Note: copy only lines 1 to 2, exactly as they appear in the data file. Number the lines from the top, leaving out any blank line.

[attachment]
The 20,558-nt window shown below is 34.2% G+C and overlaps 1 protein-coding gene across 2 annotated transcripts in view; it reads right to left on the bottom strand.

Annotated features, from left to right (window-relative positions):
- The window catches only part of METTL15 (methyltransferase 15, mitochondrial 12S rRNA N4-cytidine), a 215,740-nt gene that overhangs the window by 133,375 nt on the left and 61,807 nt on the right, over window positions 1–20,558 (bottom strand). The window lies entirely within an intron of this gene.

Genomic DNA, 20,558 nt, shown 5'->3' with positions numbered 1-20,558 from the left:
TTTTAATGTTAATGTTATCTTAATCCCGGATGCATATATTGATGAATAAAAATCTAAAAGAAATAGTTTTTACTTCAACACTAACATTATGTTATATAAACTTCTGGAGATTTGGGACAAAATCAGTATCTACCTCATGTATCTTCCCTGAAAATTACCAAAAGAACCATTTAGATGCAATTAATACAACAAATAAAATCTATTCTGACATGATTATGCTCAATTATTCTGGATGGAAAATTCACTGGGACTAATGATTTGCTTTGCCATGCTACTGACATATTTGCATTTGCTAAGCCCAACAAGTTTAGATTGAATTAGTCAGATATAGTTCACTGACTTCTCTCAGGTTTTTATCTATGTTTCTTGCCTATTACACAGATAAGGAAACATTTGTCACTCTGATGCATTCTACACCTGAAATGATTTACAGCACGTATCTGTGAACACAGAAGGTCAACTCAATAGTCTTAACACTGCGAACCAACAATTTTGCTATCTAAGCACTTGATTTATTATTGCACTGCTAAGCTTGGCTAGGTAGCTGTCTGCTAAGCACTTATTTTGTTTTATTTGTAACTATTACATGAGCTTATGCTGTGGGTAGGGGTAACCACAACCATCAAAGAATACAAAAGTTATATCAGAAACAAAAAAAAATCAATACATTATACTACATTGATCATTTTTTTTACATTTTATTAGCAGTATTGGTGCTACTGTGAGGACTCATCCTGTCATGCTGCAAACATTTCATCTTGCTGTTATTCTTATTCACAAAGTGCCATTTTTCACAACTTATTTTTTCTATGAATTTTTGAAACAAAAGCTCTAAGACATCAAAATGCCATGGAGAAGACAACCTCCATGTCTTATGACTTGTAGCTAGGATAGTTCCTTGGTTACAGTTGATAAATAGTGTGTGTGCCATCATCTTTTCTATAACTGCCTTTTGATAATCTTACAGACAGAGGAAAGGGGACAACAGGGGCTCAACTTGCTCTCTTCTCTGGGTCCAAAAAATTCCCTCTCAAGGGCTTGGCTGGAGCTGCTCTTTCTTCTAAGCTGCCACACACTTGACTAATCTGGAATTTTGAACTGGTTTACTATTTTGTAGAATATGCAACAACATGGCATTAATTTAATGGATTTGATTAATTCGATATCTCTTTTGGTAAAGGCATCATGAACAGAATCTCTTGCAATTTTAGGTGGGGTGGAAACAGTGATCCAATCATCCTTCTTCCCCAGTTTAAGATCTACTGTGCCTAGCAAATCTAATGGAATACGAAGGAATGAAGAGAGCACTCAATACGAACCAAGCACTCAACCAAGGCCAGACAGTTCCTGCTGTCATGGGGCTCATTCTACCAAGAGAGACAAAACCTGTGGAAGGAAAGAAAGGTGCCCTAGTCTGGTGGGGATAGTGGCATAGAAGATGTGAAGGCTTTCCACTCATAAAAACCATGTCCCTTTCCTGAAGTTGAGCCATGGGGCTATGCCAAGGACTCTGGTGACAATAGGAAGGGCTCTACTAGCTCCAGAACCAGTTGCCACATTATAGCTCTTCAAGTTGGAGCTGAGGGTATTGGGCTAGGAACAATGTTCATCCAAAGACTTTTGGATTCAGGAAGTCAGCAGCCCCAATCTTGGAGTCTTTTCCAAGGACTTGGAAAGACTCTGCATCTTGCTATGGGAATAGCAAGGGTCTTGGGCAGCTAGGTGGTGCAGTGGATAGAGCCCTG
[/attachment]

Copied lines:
The 20,558-nt window shown below is 34.2% G+C and overlaps 1 protein-coding gene across 2 annotated transcripts in view; it reads right to left on the bottom strand.

Annotated features, from left to right (window-relative positions):